At 2% infection levels, Bajaj Auto possibly needed to shut for a bit; but what will we do when all-India infections are even higher?
Is Bajaj Auto managing director Rajiv Bajaj justified in the 50% salary cut that he plans when his plant is closed after the government ordered a shutdown in Aurangabad between July 10 and 18? And, if workers do not come to work on July 8 and 9, and July 19—for two days before the shutdown and the day immediately after it—he has said there will be a 100% salary cut.
Clearly, Bajaj was reacting to the demand of the unions that the factory be shut down for a few weeks to break the cycle of infection-spread. He can’t avoid the shutdown since that has been ordered by the government—infection levels in Aurangabad have risen more than four-fold in the last 30 days, so the government wants to control the spread —but doesn’t want the unions to force him to extend the lockdown given infection levels in the plant are quite high at 2%, going by even what the management says.
Any answer you give, needless to say, forces you to take a view on Bajaj’s larger statements that lockdowns cause more damage than good. Bajaj had even expounded on how ‘it was only the old and the vulnerable that need to be secured’ and that the young and healthy wouldn’t suffer. Bajaj has also spoken extensively about the wonders of homoeopathy and how that worked during the swine flu epidemic in 2009, but this time around it doesn’t seem to have worked given the rising infections in his plant.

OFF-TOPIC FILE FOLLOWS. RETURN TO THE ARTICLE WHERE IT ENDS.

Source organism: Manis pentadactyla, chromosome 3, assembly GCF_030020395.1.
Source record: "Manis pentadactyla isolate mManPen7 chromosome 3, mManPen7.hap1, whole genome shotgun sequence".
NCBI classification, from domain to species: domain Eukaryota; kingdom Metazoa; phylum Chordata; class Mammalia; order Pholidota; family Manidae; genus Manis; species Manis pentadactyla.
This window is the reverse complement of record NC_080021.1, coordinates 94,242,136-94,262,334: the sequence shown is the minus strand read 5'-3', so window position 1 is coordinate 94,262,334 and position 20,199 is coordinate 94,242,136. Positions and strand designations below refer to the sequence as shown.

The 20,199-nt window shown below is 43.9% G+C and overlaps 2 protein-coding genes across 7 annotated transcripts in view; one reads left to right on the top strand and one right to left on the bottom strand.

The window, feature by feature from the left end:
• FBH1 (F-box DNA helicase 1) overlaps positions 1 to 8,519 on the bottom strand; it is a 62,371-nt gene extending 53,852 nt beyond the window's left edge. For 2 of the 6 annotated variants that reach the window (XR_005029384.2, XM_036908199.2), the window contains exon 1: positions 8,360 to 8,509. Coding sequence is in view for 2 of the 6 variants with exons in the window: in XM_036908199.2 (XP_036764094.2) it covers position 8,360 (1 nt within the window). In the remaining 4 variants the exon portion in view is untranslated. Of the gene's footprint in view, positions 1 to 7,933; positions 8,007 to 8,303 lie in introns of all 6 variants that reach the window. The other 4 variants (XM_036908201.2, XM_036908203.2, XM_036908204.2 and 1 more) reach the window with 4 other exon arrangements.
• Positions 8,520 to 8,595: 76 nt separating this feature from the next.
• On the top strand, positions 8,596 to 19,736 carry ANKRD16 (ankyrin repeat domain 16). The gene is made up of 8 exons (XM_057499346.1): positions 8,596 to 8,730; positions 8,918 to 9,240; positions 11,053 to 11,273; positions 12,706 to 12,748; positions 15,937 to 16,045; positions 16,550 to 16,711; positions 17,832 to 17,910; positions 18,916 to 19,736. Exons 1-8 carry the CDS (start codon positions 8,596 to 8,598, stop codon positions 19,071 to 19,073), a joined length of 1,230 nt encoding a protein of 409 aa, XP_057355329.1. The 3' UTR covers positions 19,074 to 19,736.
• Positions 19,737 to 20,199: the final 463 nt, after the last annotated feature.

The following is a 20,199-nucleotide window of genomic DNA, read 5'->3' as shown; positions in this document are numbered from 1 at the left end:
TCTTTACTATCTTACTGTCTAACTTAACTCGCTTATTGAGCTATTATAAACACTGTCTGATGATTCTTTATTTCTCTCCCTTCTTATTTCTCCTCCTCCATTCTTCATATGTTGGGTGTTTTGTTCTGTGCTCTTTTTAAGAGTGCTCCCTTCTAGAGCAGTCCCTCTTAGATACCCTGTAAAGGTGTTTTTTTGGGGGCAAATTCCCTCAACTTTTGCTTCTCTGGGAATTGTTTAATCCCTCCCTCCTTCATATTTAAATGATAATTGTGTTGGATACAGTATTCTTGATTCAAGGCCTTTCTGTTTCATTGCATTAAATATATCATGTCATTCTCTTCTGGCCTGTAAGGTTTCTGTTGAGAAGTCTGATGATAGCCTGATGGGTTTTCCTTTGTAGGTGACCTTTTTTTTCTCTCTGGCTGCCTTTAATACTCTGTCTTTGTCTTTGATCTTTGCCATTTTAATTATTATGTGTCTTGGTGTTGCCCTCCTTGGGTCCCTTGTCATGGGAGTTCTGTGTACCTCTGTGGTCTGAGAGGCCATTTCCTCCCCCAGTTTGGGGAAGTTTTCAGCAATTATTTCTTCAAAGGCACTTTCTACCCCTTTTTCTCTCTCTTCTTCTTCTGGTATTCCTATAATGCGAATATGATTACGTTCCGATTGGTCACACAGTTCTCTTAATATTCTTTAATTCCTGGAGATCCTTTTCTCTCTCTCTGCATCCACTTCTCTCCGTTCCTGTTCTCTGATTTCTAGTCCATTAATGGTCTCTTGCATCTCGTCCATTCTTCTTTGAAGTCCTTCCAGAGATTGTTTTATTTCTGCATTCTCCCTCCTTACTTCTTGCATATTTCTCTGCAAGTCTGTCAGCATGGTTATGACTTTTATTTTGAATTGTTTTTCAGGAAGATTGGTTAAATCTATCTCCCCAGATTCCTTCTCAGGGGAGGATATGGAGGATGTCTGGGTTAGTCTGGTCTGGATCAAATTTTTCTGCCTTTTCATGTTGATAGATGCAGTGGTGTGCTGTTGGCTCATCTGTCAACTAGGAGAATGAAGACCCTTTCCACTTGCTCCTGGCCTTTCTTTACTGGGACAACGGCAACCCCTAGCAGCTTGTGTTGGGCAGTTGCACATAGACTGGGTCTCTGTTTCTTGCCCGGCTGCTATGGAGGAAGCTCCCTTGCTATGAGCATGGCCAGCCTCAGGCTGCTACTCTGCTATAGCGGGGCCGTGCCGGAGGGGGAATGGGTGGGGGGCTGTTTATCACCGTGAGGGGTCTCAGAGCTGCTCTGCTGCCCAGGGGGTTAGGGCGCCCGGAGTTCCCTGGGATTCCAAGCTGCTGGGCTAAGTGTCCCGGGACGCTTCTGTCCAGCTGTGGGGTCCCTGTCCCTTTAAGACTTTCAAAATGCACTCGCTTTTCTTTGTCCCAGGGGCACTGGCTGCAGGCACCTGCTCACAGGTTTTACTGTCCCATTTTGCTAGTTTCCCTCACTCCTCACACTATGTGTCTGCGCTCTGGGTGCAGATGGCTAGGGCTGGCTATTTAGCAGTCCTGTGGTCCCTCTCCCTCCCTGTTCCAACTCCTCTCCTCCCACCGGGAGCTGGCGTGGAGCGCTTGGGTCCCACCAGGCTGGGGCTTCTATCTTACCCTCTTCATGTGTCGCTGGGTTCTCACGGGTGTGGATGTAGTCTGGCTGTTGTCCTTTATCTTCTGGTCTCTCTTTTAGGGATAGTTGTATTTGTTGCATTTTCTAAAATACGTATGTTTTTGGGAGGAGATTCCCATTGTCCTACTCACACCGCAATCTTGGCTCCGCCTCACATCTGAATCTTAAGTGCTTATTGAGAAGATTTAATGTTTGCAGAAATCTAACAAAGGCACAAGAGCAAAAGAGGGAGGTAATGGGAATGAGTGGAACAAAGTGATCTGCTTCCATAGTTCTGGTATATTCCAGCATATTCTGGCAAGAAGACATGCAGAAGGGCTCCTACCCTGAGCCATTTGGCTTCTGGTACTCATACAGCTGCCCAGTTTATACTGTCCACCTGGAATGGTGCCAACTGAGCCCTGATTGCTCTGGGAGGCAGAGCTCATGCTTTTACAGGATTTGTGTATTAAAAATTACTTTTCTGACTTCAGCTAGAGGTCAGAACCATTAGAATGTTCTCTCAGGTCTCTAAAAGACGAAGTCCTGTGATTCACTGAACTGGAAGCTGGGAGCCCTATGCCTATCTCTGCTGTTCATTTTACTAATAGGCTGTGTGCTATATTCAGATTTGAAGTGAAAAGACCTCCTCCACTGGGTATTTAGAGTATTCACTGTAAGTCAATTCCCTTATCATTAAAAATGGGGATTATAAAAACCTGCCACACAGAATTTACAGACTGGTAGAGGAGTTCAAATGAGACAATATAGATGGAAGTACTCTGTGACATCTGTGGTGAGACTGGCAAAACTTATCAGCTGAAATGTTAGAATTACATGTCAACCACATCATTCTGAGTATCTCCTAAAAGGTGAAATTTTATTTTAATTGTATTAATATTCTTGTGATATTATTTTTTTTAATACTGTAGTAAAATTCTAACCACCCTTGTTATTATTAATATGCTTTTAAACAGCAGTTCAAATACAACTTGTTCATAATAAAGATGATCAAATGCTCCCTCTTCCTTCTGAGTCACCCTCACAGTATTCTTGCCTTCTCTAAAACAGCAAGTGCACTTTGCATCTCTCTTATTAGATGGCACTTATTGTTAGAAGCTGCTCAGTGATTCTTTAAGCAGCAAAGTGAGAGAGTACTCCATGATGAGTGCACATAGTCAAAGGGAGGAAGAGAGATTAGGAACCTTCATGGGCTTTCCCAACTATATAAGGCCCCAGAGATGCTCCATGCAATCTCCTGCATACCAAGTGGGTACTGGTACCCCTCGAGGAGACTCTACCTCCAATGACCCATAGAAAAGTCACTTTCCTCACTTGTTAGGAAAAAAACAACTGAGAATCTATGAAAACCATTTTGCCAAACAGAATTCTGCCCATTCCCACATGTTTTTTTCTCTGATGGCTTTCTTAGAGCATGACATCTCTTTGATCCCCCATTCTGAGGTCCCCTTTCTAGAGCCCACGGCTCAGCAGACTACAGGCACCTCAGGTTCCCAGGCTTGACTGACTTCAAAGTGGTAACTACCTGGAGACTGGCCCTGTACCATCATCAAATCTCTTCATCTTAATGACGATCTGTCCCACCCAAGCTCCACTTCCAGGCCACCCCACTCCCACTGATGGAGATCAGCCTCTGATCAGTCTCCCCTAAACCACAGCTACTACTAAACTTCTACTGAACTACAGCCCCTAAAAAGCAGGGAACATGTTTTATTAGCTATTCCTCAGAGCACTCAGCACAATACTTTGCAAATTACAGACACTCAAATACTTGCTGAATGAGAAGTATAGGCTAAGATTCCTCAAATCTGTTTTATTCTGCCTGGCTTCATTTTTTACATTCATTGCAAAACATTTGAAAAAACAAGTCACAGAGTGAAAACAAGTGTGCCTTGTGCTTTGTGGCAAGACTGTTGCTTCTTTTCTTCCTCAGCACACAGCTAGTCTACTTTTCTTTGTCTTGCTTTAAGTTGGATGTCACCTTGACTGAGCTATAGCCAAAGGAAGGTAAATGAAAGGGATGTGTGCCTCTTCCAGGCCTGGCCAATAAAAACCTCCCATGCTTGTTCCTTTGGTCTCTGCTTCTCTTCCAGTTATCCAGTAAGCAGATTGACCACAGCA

Since it is not possible to create a no-lockdown scenario—the national lockdowns, after all, did take place—it is not possible to empirically test Bajaj’s hypotheses. But some observations can, nonetheless be made. The data on Covid deaths, for instance, shows that half of those who died were under 60, and 43% had no co-morbidities; so it is not necessarily the old and the vulnerable who are at risk. And, if 2% of Bajaj Auto’s staff were infected as compared to 0.06% for India—8 lakh cases on a population of 130 crore—clearly there is reason to do something to check the spread.
Comparing Bajaj to the US president Donald Trump seems a bit of a stretch, but Nobel Prize-winning economist Paul Krugman has an informative article in The New York Times (nyti.ms/3iOa6BS) where he links America’s losing battle with Covid-19 to president Trump wanting to end lockdowns (‘LIBERATE MINNESOTA’, Trump first tweeted in April, and followed it up with ‘LIBERATE MICHIGAN’). While the Democratic governors in both states refused to fall in line, Krugman says Republican governors in Arizona, Florida, Texas and elsewhere lifted many restrictions including ‘stay-at-home orders’; and given Trump’s own refusal to wear one, no orders were given requiring people to wear masks. The anti-lockdown demonstrations, Krugman asserts, ‘weren’t spontaneous, grass-roots affairs. Many were organized and coordinated by conservative political activists, some with close ties to the Trump campaign, and financed in part by right-wing billionaires’.